“The same goes really for all the crew and companies involved. The F lite screens from XL were a great addition to the show and the XL crew were great team players and assisted other departments when necessary. All in all, I couldn’t be more happy with the way the tour’s turned out.”
This summer’s Sticky and Sweet tour was a dazzling show even by the usual standards of Madonna’s live productions. A large XLNT CyberHoist intelligent motor system was responsible both for animating the opening seconds of the show and a huge variety of complex screen and lighting movements throughout the evening.
The largest screens were controlled by XLNT’s InMotion3D software running on a CyberHoist FPS Full Production System with dual Apple MacPro’s, in the hands of Senior Programmer and Project Manager Martin Hoop or his deputy Erik Gielen. The action began with a giant video cube that opened the show displaying a replica of the giant ornate ‘M’ symbol flanking Madonna’s stage.
The front part, known as the ‘Venetian’ screen, morphed into surreal video imagery that appeared to be slowly shredded into horizontal strips as the front face of the cube was pulled apart vertically by a pair of CyberHoist 1 ton motors at the top edge. Another pair of 1 ton CyberHoist motors at the base of the piece pulled the lower leaves upwards, revealing the star herself.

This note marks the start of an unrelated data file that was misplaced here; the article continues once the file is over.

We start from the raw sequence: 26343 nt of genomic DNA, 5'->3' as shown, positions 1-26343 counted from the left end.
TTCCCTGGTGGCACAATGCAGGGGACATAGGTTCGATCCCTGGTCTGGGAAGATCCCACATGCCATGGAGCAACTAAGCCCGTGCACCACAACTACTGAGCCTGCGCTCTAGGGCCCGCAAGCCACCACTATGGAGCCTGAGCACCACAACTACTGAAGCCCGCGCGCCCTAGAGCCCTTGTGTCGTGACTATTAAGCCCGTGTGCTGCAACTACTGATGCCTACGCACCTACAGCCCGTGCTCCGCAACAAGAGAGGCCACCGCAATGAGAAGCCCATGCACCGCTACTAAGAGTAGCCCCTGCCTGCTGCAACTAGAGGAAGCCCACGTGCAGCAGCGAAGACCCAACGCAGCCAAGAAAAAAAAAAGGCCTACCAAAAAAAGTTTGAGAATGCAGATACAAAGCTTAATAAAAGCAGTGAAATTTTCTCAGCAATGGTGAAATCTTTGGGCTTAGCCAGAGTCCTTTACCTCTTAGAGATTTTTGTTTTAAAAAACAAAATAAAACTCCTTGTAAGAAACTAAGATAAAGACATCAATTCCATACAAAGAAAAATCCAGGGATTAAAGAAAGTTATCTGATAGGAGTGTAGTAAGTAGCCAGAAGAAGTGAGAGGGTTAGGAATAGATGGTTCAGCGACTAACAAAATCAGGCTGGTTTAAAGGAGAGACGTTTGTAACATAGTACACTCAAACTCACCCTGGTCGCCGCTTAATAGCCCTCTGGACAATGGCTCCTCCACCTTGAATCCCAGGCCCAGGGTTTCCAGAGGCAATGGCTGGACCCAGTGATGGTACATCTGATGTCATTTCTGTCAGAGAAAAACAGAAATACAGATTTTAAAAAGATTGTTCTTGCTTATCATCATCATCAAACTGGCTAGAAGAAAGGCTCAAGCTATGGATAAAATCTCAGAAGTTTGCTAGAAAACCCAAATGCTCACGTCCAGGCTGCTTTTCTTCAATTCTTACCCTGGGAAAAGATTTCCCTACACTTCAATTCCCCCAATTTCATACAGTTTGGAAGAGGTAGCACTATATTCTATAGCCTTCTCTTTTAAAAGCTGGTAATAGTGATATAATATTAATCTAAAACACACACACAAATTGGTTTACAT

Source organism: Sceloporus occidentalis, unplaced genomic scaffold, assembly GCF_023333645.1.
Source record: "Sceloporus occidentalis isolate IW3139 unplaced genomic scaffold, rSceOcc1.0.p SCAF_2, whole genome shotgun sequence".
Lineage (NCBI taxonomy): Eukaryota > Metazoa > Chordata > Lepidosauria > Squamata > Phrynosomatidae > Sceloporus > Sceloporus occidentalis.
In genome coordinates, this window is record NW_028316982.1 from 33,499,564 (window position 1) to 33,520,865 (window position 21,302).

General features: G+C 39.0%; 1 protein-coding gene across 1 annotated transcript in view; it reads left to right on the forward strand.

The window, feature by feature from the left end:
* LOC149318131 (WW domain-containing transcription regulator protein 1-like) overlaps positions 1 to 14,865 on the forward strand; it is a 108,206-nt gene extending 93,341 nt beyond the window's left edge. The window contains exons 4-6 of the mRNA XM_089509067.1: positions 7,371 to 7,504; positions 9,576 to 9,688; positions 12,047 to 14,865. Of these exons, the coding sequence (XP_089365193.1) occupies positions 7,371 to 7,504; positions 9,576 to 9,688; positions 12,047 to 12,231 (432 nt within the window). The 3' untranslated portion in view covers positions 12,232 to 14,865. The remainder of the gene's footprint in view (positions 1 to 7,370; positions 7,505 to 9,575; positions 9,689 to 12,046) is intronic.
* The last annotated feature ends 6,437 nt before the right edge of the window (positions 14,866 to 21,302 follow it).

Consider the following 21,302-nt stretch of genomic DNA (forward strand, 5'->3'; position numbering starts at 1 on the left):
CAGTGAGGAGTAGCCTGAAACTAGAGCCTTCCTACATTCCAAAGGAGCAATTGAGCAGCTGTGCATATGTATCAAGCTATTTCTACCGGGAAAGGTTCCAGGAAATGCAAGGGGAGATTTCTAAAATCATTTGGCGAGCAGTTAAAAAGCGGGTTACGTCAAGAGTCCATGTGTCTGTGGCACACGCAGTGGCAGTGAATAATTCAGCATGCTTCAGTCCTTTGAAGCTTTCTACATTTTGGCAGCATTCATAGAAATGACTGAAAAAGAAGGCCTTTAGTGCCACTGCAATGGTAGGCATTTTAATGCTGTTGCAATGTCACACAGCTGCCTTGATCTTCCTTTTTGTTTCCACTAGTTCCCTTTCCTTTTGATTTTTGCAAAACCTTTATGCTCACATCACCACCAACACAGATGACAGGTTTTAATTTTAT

The show used 11 one ton CyberHoist and 18 half ton CyberHoist motors, with each of three upstage lighting pods moved by a combination of two half ton and one ton CyberHoists under the command of a separate CyberHoist PS Production System.Forming another key visual element were two concentric circles of Element Lab Stealth screens, which moved in conjunction or separately from each other, each flown from four half ton CyberHoists.
The central Venetian Screen was accompanied by two moving Nocturne 20mm LED screens upstage, lifted and lowered on two one ton CyberHoists per screen. The final element was a pair of rear screens, composed of Nocturne V9 9mm pixel pitch LED walls, each flown from a pair of half ton CyberHoists.
Key production credits are Production and Lighting Designer LeRoy Bennet, Tour Production Director Chris Lamb, Tour Production Manager Benny Collins, Stage Manager Jerry ‘Hodge’ Vierna, Lighting Director Mac Mosier and Show Director Jamie King.